Moore Talks Addiction at Agape Latte

Vice President of Student Affairs Joy Moore was the second speaker in Nov. 20’s Agape Latte series. Moore shared the story of her older brother, who has struggled with addiction for most of his life—the first time she shared this story outside of her immediate family, she said.

Moore began her talk by providing some backstory of her family. She is the middle of three children, born sandwiched five years after an older brother and five years before a younger sister. 

Her brother first began taking drugs while at boarding school at Lawrence Academy, where he played football. Her family realized something was going on when he stopped going to class and started getting in trouble and smoking marijuana, she said. He eventually got expelled and never finished high school—years passed, and he began to use harder drugs, eventually stealing to support his habit, Moore said.

Moore recalled when she overheard her parents discussing getting money to drug dealers who had threatened her brother over his debt. She recounted the almost surreal situation of her parents driving to a drug drop and delivering money to the dealers.

One of the most striking moments of her brother’s addiction was after Moore got married and moved to California, according to Moore. Her brother had also moved to California and was living in a garage at the time.

One day—after a long period of noncommunication—he called Moore and said she needed to get him because people who he owed money to were after him. After she arrived, Moore started to become worried when her brother, who was high, could not focus on leaving quickly.

“So in any event, I’m able to get all of his stuff, whatever we could take, and get in the car, and we were able to get out. And when I think back about it now, it surely was only by the grace of God that gave us the time that we were able to get out before they probably arrived, looking for him, but more looking for what he owed them,” Moore said.

Moore called her parents, and a few days later he flew back to Massachusetts. At the airport, the Massachusetts State Police were waiting to arrest him for several outstanding warrants. Her father, a police officer, had arranged to have him arrested upon his return.

In hindsight, Moore reflected that this was probably the best thing for her brother.

“When you’re a drug addict, when you have too much freedom, you get yourself in more and more trouble because you can’t control what the addiction is,” Moore said. “And so, not that anyone wants to go and spend any time in jail, but I must tell you, for my brother, it tended to be one of the best places for him because he couldn’t get the drugs, and it was a very structured environment, and he really thrived in structure.”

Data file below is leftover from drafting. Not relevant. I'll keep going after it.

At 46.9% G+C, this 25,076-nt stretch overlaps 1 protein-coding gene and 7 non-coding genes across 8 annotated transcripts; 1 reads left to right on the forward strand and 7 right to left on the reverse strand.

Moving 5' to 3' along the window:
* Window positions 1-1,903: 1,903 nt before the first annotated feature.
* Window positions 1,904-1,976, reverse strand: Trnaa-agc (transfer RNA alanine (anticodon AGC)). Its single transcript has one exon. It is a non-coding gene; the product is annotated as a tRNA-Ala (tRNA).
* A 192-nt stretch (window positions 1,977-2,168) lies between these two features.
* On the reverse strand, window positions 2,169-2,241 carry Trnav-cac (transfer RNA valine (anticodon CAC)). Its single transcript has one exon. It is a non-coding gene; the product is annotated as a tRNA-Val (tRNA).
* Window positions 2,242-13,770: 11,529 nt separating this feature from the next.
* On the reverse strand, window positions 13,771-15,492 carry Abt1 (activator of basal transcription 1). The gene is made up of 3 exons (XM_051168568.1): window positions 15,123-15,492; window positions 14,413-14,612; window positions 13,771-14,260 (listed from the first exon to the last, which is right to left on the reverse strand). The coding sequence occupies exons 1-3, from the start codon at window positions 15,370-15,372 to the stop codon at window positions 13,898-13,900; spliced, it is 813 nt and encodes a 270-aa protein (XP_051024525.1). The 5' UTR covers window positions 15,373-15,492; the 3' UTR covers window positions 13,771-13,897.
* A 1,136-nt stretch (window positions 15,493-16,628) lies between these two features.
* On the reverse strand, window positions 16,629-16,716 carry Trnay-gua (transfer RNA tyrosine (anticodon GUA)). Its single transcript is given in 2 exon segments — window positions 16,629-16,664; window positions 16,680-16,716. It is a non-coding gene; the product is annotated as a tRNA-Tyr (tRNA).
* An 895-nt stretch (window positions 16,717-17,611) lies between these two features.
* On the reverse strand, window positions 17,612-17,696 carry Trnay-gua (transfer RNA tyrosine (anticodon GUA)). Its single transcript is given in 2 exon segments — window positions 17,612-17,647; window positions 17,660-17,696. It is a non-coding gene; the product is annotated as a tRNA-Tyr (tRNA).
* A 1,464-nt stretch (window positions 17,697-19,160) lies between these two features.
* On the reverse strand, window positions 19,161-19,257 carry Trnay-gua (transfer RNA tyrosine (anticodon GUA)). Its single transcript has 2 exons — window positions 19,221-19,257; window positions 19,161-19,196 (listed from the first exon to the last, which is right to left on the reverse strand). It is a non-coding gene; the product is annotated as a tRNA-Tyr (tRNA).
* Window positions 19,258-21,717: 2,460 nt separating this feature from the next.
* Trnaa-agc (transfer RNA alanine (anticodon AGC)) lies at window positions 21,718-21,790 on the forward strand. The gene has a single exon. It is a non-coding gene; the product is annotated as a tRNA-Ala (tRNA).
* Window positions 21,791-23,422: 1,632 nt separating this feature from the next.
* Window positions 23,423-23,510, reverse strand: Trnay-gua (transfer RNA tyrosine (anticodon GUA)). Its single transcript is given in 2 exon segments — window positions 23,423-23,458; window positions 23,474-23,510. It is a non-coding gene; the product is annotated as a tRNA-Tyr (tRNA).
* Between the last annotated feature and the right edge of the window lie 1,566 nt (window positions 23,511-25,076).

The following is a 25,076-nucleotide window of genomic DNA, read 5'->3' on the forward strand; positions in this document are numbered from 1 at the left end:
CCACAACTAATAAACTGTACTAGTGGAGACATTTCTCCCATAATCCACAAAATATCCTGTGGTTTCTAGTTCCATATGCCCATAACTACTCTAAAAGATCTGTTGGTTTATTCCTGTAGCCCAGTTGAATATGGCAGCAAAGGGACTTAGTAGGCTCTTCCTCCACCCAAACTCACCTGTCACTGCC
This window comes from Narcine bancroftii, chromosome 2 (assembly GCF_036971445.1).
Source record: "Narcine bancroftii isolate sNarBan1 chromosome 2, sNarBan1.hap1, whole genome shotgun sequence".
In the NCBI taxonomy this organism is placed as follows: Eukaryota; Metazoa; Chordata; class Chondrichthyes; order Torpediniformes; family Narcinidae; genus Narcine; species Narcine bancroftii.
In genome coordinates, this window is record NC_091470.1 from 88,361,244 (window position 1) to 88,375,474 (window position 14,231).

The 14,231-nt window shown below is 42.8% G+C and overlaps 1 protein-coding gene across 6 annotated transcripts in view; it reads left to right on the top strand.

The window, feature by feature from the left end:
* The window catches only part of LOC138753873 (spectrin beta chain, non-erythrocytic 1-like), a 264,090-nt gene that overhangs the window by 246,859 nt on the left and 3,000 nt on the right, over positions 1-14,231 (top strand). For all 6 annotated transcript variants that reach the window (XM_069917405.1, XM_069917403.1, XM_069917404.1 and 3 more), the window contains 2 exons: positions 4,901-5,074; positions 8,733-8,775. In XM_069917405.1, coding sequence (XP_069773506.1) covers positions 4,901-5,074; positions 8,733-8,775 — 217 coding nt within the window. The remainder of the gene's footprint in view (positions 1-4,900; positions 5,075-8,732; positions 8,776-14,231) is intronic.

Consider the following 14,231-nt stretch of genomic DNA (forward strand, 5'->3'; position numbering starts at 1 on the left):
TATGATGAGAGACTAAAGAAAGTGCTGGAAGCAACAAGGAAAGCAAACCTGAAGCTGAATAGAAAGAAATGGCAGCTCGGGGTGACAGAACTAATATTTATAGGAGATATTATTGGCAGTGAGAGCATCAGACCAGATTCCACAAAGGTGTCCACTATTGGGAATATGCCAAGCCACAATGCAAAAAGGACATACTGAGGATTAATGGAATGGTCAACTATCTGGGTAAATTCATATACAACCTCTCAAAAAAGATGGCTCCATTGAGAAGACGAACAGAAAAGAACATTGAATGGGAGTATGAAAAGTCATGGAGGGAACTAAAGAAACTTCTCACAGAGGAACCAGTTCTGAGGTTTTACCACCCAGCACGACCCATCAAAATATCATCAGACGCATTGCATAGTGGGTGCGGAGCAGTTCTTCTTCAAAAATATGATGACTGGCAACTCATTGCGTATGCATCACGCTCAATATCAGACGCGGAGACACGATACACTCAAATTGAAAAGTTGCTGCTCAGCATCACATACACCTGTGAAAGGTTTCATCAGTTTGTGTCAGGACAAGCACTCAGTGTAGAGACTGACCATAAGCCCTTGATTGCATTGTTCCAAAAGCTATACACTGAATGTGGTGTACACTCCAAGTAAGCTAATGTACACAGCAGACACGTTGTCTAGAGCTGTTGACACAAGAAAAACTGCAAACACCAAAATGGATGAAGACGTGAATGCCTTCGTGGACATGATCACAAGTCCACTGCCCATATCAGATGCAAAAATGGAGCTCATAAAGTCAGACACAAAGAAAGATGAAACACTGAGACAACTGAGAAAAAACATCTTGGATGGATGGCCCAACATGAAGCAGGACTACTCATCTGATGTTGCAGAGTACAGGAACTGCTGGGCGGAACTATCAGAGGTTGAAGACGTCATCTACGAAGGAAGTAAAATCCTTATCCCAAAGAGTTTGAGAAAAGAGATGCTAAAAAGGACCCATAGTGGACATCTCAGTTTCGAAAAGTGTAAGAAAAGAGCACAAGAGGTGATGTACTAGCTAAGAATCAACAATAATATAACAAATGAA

Moore then turned to discuss how she believes that mental health is often a key component of addiction—her brother struggled with unaddressed mental health problems when he was younger, she said.

Moore advised the audience to reach out to those facing mental health issues or addiction, rather than ostracize them.

“You really need to do the best you can with a person in that situation of being as compassionate as you can, as empathetic and understanding and caring, and have that unconditional love,” Moore said. “I think that one of the things that we all have to do is be a bit more caring to those who are struggling. … It’s really challenging to do that when someone is continuing to use drugs and to steal from you and to treat you in ways that [don’t] feel very reciprocal.”

Moore said that she still works to support her brother, who is now 65—she frequently tells him to take it “one day at a time.” She said that the saying is particularly applicable for drug addicts, as it can often take just one misstep to put them back on the path to addiction.

Moore shared the story of her brother in the hopes that anyone who knows someone who is struggling will show that person compassion and love, even when it is difficult, she said. Moore also hoped that by sharing her story people can realize that despite her title, she is also just a person who has struggles like anyone else.

“Part of this is just to let you know I’m just a regular human like everybody else out there,” she said. “Even though I have this title that says ‘Vice President for Student Affairs,’ it doesn’t mean that I don’t have challenges—some in my life and with my family and the world that I’m part of, so some things I can relate to that you might be going through.”

Featured Image by Jonathan Ye / Heights Senior Staff

November 28, 2019